“We are the Clowns from another dimension of reality here to announce that the human race has entered into a new stage: no longer can you count on even the most ordinary desire, hunger or need. Nor can you predict–or hope—that people will behave in any ‘normal human manner.’ In fact, your lives, all societies, the entire globe, as I speak, are lapsing into a series of unscripted pratfalls, thoughtless stunts, clownish blunders, random absurd acts–a ‘circus’ of sorts but one that is funny and dangerous, comical and brutal. In other words, once you paid admission to laugh at me and my ilk… (The clown paused, and waved at the other clowns who clumsily danced, made silly faces, then bowed to the mildly tittering audience) …. however, you will now rage at me for what I am about to do, ‘unexpected behavior’ (clown flashes a smirking smile) from a person normally paid a low wage to amuse the jaded public.(The clown shoots the customer care representative who squeezes into an even tighter fetal ball, then unfurls limply, blood trickling from the back of his neck.   The clown’s red eyes blazed even more fiercely. He bares pointed teeth. Growls escape from his foaming, wrinkled lips).

Very theatrical manner, Billie Jay noted mentally, smiling to himself, again still watching from behind a nearby pot plant. In case the Seven O’ Clock news would interview him later, he mulled over possible sound bites.

As if on cue, there were shouts and sounds of people scrambling and running. CNN camera operators were rushing toward the stage, but gathering even more speed galloped by it, ignoring the bleeding customer service rep’s body and the mad clowns, who were now singing obscene songs at the top of their lungs while the crazed, laughing audience clapped along. Curious as well as bored with the meaningless scenes before him, Billie Jay dashed after the CNN crew, who by now were filming scantily clad models in front of the mall’s Victoria’s Secret outlet. Perhaps if he could tell the film crew what he had witnessed, he could cleverly work in some references to his real estate business. Finding more deranged customers who insisted on paying above market prices would be super. Maybe this new weird, apocalyptic world would not be so bad after all.

Thomas White’s poems, fiction, and essays have appeared in online and print magazines in Australia, the United States, and Canada. In addition, he is a Wiley-Blackwell Journal author, and contributor to various non-literary journals on topics ranging from the meaning of Evil to reality as a computer simulation.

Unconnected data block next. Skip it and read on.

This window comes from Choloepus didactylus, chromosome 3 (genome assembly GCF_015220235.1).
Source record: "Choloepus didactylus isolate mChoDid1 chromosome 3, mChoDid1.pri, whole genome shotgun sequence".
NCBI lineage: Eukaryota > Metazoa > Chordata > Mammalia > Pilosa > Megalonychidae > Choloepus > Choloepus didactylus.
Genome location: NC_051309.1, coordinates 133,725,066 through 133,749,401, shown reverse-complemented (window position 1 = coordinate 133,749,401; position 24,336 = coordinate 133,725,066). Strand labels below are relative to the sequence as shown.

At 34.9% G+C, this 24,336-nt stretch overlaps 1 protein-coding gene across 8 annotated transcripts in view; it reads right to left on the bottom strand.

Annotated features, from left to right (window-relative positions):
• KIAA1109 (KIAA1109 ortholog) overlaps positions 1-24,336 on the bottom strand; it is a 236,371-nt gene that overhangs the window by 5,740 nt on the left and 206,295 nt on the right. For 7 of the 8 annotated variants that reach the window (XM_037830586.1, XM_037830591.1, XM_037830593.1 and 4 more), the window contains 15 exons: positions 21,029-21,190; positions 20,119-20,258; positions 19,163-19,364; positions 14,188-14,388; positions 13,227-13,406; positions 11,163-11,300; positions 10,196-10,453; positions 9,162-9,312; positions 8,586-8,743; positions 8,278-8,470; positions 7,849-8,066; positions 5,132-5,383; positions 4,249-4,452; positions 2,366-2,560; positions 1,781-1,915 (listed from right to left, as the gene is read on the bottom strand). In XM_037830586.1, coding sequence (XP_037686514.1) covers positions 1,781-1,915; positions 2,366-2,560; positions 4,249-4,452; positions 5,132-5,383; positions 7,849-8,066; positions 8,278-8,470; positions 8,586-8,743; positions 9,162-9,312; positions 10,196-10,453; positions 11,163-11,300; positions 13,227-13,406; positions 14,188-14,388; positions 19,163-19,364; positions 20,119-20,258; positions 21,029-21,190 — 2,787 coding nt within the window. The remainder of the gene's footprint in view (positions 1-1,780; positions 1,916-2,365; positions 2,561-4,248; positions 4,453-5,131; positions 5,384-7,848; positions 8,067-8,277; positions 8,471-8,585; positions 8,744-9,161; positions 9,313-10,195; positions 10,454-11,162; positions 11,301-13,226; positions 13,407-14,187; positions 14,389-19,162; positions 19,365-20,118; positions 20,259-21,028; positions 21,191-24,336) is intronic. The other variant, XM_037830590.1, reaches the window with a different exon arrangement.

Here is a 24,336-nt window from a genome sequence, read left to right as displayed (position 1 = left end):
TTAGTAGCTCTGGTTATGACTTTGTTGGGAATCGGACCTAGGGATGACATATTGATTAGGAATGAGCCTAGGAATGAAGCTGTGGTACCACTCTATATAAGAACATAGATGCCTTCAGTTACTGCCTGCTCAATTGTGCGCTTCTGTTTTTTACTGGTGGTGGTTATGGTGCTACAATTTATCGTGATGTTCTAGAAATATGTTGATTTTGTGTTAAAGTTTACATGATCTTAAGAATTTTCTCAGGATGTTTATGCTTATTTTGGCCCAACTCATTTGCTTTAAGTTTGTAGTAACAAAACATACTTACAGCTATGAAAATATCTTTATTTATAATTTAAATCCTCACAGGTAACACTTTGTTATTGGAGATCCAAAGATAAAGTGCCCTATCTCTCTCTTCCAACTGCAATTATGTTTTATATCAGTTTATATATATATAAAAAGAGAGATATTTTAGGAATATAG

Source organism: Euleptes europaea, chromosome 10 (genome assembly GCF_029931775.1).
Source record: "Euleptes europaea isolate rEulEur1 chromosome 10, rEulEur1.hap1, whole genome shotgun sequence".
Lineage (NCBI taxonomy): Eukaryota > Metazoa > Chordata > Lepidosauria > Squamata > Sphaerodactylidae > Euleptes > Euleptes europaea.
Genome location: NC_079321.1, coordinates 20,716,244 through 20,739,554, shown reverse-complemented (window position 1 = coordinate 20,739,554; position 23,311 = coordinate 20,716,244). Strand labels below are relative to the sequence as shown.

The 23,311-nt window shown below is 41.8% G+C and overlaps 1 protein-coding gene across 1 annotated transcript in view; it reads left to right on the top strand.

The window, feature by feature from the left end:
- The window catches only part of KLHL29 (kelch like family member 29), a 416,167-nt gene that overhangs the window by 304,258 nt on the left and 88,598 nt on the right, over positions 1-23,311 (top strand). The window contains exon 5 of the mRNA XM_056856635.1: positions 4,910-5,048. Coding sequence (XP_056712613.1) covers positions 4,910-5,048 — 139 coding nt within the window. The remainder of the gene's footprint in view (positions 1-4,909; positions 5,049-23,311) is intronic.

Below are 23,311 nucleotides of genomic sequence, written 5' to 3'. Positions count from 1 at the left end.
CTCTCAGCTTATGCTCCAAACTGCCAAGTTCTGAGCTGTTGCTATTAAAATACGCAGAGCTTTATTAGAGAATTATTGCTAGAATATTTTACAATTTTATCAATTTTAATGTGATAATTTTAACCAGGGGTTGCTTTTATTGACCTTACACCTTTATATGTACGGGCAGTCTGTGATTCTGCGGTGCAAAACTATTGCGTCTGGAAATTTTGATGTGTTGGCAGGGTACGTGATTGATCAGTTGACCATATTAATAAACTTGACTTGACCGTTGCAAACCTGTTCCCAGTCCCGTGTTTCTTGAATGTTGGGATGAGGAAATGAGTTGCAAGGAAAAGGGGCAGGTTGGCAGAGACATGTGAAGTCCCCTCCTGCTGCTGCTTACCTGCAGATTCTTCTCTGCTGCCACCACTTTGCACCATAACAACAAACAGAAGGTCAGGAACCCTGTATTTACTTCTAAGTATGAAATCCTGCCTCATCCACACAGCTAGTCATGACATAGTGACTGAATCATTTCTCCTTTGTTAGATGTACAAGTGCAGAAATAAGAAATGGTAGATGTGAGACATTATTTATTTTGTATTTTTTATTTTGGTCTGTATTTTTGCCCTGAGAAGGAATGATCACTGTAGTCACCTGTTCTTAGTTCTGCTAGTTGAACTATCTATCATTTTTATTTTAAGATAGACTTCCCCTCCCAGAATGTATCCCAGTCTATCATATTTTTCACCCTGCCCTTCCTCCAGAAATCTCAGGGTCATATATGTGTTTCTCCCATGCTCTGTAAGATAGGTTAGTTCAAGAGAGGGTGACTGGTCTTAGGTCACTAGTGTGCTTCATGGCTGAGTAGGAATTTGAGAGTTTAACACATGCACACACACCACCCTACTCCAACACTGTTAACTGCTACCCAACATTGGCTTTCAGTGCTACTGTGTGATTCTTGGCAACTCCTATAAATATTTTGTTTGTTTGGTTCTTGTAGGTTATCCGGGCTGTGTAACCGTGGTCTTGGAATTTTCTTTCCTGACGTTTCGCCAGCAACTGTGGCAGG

Fiction by Ethan Maiden: “Pulp”

Detail from photo by Anni Roenkae from Pexels
Detail from photo by Anni Roenkae from Pexels

A strange name given for such a strange find: Pulp.

The reason I call it this is because I have no other word in my limited vocabulary to explain it. It’s small, black and has the density of rough dough.

Then there’s the colours. Those beautiful and unique flickers of microscopic light in the thing that make noises, words of a language I’ve never heard before.

I’d been walking down the riverside like any other day, the route I take home from work. On the opposite side of the river beneath the bridge, a black patch no bigger than a football caught my eye. At first, I believed it to be some kind of stain, perhaps oil or tar embedded upon the weathered stone holding up the banking.

However, the angle of the sunlight made the patch sparkle with fizzling colour. It was attractive: calling.

My visceral instinct was to leave it alone, to hurry on past and forget about this peculiar patch hugging the waterline.

But then it moved.

It didn’t drip down the rocky surface with liquid texture as expected. Instead the stain slithered in the slowest of motions; changing shape and contracting with itself.

Safe to say the inquisitiveness (or naivety) got the better of me as I raced forward to the river crossing not thirty feet in front of my position.

I had to find out what this thing was.

Some inner conscience suggested that maybe some animal was in danger, overcome with a substance and needed help to be set free back to the wild.

Panic set in when the stain vanished from view. My strides turned into a full blown sprint as I rushed over the creaky wooden crossing and back down the graveled footpath.

I kept my head over the banking, watching the water splash against the rock with murky turbidity.

Still no sign of the stain; my heart raced ready to implode.

I’d suffered from anxiety since I lost my brother to a drug overdose almost eight months ago. He’d been two-years my elder and fallen into the wrong crowd, no matter how much we tried to help him it fell on deaf ears.

Not being able to find the insignificant blob brought all those anxieties flooding back in my body. Too much to bear. I stopped closing my eyes before I passed out. Oxygen intake was minimal as my legs turned to cigarette ash and I fell hitting the ground hard with my backside.